The Department of Health has defended plans to destroy documents submitted to the Surgical Symphysiotomy Payment Scheme.
In a statement, the department said "it is important to note that only copy medical records have ever been received by the scheme".
It said the originals remain "with hospitals or possibly with a solicitor if providing assistance to an applicant".
Administrators of the scheme have written to applicants offering to return the documents and a department of health spokesman said "they can be returned by post or by courier".
The department said under data protection rules it must destroy documents, if the applicants do not want them back.
Applicants have until 20 March to decide how they would like the scheme to act.
To date the scheme has paid out €26m in 356 awards to women who had a surgical symphysiotomy.
The Office of the Data Commissioner has said the assessor the Symphysiotomy Payment Scheme appears to be acting in compliance with the Data Protection Acts by offering to destroy records.
Under the Data Protection Act an individual's personal data must "not processed beyond the purpose for which it is collected" or "retained for no longer than is necessary".
In a statement, the Office of the Data Commission said that the scheme "undertook to ensure that all relevant applicants will receive adequate and direct written notice of their options in relation to their personal data".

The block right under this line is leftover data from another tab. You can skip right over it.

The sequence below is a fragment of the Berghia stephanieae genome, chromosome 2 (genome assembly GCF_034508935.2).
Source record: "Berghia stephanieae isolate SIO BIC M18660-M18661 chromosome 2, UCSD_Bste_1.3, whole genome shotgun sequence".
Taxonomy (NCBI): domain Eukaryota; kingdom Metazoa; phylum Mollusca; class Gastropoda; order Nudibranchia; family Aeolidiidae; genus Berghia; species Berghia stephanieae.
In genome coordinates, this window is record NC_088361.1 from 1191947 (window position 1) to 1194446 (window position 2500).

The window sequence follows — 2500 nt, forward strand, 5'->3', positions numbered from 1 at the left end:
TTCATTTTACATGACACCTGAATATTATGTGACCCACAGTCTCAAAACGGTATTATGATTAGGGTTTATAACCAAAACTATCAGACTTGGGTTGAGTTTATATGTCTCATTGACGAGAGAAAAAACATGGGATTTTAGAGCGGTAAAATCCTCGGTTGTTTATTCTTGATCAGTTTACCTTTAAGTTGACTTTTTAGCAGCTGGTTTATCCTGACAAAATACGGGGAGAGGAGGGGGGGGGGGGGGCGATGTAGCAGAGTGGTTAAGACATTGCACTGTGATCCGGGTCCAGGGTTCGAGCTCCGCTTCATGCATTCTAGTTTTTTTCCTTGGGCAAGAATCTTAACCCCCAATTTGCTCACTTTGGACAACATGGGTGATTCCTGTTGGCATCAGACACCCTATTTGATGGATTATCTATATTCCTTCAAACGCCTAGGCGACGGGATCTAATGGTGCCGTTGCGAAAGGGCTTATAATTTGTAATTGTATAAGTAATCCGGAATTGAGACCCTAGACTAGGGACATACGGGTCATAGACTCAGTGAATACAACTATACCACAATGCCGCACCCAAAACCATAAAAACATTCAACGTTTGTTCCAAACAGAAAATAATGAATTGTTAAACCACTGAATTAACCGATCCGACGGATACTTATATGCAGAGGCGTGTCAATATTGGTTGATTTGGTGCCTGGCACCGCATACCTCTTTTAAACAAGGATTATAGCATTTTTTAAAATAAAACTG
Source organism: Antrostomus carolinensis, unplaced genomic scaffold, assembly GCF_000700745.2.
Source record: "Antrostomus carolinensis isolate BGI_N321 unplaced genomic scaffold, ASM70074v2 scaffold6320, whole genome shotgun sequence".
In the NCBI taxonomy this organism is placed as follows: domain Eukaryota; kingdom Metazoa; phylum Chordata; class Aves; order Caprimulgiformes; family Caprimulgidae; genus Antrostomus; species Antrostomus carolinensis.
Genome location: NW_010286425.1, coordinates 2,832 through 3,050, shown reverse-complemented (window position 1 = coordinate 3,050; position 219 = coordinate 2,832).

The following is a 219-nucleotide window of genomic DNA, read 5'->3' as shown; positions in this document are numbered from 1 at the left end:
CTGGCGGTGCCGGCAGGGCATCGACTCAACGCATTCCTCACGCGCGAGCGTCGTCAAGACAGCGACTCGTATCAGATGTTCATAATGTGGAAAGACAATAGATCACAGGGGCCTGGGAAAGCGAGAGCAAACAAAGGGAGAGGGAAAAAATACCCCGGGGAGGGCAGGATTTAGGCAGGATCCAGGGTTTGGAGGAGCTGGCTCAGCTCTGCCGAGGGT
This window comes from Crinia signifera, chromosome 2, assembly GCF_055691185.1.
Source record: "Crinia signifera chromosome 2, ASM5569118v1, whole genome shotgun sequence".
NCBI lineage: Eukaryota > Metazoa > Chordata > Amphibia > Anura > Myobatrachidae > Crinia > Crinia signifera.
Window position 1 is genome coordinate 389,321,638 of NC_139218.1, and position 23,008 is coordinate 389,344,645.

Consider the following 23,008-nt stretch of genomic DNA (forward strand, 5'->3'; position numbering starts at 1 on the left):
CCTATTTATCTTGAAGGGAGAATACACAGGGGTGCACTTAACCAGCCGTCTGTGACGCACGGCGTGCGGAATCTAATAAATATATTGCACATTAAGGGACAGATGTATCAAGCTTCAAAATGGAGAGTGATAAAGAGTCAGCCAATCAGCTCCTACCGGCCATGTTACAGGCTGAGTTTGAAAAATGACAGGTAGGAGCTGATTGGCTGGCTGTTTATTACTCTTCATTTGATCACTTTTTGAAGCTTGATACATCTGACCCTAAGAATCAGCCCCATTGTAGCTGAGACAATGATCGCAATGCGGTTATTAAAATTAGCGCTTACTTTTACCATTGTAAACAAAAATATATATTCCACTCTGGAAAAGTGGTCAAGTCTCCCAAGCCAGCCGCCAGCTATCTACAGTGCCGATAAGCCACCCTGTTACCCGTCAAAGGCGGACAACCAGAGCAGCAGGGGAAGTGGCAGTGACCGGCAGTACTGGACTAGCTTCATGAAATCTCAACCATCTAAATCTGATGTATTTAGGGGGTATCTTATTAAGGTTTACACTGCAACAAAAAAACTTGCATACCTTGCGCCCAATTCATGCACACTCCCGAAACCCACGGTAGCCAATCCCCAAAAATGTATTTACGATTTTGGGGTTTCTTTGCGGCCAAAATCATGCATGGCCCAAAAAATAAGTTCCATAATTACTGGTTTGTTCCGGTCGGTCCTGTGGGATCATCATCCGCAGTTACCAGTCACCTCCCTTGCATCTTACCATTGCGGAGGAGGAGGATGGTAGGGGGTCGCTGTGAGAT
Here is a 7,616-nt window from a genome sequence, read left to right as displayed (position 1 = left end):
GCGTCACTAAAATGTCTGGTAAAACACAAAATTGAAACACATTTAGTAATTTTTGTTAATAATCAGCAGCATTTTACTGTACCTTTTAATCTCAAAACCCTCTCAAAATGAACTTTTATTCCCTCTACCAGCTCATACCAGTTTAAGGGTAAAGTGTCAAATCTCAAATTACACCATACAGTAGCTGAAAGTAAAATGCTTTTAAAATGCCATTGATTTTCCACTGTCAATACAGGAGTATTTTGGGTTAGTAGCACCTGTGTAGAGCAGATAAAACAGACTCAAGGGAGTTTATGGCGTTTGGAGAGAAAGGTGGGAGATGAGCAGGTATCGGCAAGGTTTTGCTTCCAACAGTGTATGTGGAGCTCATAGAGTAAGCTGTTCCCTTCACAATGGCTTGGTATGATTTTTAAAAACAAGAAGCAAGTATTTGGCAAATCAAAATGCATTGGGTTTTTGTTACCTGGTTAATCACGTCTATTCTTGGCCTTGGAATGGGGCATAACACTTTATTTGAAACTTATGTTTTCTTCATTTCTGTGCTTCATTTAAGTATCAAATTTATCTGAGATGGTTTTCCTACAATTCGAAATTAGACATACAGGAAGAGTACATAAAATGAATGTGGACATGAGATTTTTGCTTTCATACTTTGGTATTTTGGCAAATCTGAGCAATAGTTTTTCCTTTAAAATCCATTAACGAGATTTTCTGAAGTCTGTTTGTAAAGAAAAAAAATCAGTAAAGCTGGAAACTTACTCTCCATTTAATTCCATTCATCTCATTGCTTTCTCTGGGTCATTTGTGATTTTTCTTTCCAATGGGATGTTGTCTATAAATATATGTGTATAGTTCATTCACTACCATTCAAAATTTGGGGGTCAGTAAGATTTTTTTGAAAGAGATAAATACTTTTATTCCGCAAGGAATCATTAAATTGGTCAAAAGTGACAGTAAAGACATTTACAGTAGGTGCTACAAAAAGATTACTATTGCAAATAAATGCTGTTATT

Survivors of symphysiotomy have appealed to Minister for Health Leo Varadkar to stop the planned destruction of data relating to their cases.
The records of hundreds of survivors were made available to the redress scheme, which was set up by the Government to compensate women who underwent a procedure.
The Department of Health said the women could have the documents, which are copies, returned to them, or they would be destroyed.
The Irish Council for Civil Liberties is concerned, saying many of the women never received letters and were not aware that the documents would be destroyed.
It wants all the documents sent back to the women.
The surgical procedure to break the pelvis during childbirth to allow a baby to be born was performed between 1944 and 1984.
Long-term effects for most women included impaired walking, chronic pain and incontinence.